Supervalu Inc. returned to a profit in its fiscal second quarter, absent hefty goodwill and impairment charges incurred a year earlier.
The supermarket operator’s results beat Wall Street estimates, but it cut the high end of its fiscal 2012 earnings outlook on Oct. 19.
Supervalu acquired most of Boise-based Albertsons in 2006, including all of that chain’s Idaho stores. An office in Boise houses Albertsons Intermountain West division headquarters and employees who work on Supervalu corporate tasks. Supervalu recently announced plans to outsource some information-technology jobs in Boise but did not provide a job total or timetable.
Supervalu launched a turnaround plan well over a year ago that has started to pay off. The company brought in new management, cut costs, lowered debt, closed stores and shifted to a heavier emphasis on tailoring its stores to local needs. It also has been expanding its low-price Save-A-Lot chain to meet the demands of cost-conscious shoppers. The company also announced in September that it would sell most of its gas stations as a way to free up cash.
Supervalu, which runs Supervalu, Jewel-Osco, Albertsons and other supermarket chains, reported net income of $60 million, or 28 cents per share, for the period ended Sept. 10. That compares with a loss of $1.47 billion, or $6.94 per share, a year ago.
The prior-year period included goodwill and impairment charges of $7.16 per share as well as certain other costs totaling 6 cents per share. Removing those items, earnings were 28 cents per share.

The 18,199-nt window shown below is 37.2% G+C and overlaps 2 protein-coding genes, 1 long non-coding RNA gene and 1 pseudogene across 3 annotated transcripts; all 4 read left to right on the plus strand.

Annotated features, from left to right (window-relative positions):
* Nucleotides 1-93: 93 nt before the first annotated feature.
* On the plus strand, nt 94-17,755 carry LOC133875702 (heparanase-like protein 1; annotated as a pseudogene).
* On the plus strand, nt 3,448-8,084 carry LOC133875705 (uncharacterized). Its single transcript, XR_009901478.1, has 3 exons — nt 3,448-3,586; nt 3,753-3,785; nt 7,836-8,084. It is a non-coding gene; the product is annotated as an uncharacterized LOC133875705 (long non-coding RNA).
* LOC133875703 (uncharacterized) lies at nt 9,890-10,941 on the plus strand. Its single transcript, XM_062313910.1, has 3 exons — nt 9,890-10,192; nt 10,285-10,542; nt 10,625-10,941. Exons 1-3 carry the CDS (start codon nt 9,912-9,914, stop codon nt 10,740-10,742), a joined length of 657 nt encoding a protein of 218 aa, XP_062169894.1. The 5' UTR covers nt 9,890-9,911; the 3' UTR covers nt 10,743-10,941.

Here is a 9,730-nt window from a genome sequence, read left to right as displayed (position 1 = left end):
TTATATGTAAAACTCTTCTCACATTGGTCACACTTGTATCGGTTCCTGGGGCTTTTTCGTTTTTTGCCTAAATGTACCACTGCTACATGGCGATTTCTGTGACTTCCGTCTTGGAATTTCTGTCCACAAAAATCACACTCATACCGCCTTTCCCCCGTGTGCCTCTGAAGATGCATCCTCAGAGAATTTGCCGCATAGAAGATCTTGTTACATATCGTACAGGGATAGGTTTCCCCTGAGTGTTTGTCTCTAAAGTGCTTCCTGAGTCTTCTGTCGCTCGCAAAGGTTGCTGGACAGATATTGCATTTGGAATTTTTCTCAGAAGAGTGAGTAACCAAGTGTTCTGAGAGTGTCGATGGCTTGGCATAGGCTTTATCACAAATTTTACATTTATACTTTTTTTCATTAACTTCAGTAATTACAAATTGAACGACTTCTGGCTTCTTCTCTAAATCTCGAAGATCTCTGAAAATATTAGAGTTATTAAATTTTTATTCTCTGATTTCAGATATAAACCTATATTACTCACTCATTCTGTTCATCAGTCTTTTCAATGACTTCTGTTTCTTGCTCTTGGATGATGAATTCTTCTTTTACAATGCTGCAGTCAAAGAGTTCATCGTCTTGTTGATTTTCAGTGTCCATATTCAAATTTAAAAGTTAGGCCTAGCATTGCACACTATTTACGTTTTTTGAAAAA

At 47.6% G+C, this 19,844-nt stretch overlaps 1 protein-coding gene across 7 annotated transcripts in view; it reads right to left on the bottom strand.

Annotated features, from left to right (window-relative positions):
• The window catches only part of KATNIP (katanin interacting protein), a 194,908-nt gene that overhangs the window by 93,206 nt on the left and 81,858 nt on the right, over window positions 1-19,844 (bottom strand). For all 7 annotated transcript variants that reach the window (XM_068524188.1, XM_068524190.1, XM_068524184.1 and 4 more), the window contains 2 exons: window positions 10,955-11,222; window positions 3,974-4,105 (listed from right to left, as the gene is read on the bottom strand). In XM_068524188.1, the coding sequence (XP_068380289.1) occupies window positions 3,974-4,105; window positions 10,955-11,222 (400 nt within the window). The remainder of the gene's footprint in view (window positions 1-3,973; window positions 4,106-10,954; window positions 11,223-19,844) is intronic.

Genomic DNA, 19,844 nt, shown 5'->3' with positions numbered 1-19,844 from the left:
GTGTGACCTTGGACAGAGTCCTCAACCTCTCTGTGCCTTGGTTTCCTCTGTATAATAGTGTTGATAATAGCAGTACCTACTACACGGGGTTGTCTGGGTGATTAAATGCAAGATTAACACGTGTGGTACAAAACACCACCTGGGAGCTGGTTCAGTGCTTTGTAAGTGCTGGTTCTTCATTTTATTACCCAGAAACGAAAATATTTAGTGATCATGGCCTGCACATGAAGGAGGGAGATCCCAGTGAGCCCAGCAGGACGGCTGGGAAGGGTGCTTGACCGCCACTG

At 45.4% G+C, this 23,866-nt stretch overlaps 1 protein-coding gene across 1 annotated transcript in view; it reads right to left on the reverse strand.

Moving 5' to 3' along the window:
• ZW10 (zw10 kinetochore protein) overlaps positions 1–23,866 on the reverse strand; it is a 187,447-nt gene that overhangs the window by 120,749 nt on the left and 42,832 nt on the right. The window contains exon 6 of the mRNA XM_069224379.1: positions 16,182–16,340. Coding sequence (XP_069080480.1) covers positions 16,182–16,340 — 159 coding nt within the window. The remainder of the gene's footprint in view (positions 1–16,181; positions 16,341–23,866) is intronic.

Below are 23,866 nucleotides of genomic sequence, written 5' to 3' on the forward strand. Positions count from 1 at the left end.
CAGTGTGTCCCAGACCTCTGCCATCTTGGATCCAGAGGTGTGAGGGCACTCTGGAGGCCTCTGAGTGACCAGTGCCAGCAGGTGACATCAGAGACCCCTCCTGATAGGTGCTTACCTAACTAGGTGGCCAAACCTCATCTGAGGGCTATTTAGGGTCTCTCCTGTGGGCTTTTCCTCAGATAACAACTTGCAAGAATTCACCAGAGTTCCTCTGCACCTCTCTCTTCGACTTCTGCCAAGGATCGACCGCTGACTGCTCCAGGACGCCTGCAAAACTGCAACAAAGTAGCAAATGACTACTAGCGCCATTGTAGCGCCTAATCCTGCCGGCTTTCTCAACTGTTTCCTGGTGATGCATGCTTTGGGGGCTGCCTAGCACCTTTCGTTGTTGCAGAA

The latest results beat the 20 cents per share that analysts surveyed by FactSet expected.
Revenue dropped 3 percent to $8.43 billion from $8.66 billion, but still beat Wall Street’s estimate of $8.36 billion.
Retail food sales slipped to $6.6 billion from $6.7 billion mostly because SuperValu exited certain markets and its revenue at stores open at least a year fell 1.8 percent. This metric is a key gauge of a retailer’s health because it excludes results from stores recently opened or closed.
Independent business sales declined to $1.8 billion rom $2 billion primarily due to Target Corp.’s shift to self-distribution and the sale of Total Logistic Control.
For fiscal 2012, Supervalu now expects earnings between $1.20 and $1.30 per share. Its prior guidance called for earnings in a range of $1.20 to $1.40 per share. The company’s outlook assumes revenue of about $36.5 billion, down from a prior forecast of $37 billion.
Analysts expect earnings of $1.21 per share on revenue of $36.51 billion.
Supervalu expects full-year revenue at stores open at least a year to be down 2 percent to 2.5 percent, excluding fuel.
Supervalu has a network of about 4,300 stores and approximately 135,000 employees.
Its stock fell 27 cents, or 3.3 percent, to $7.90 in late morning trading Oct. 19.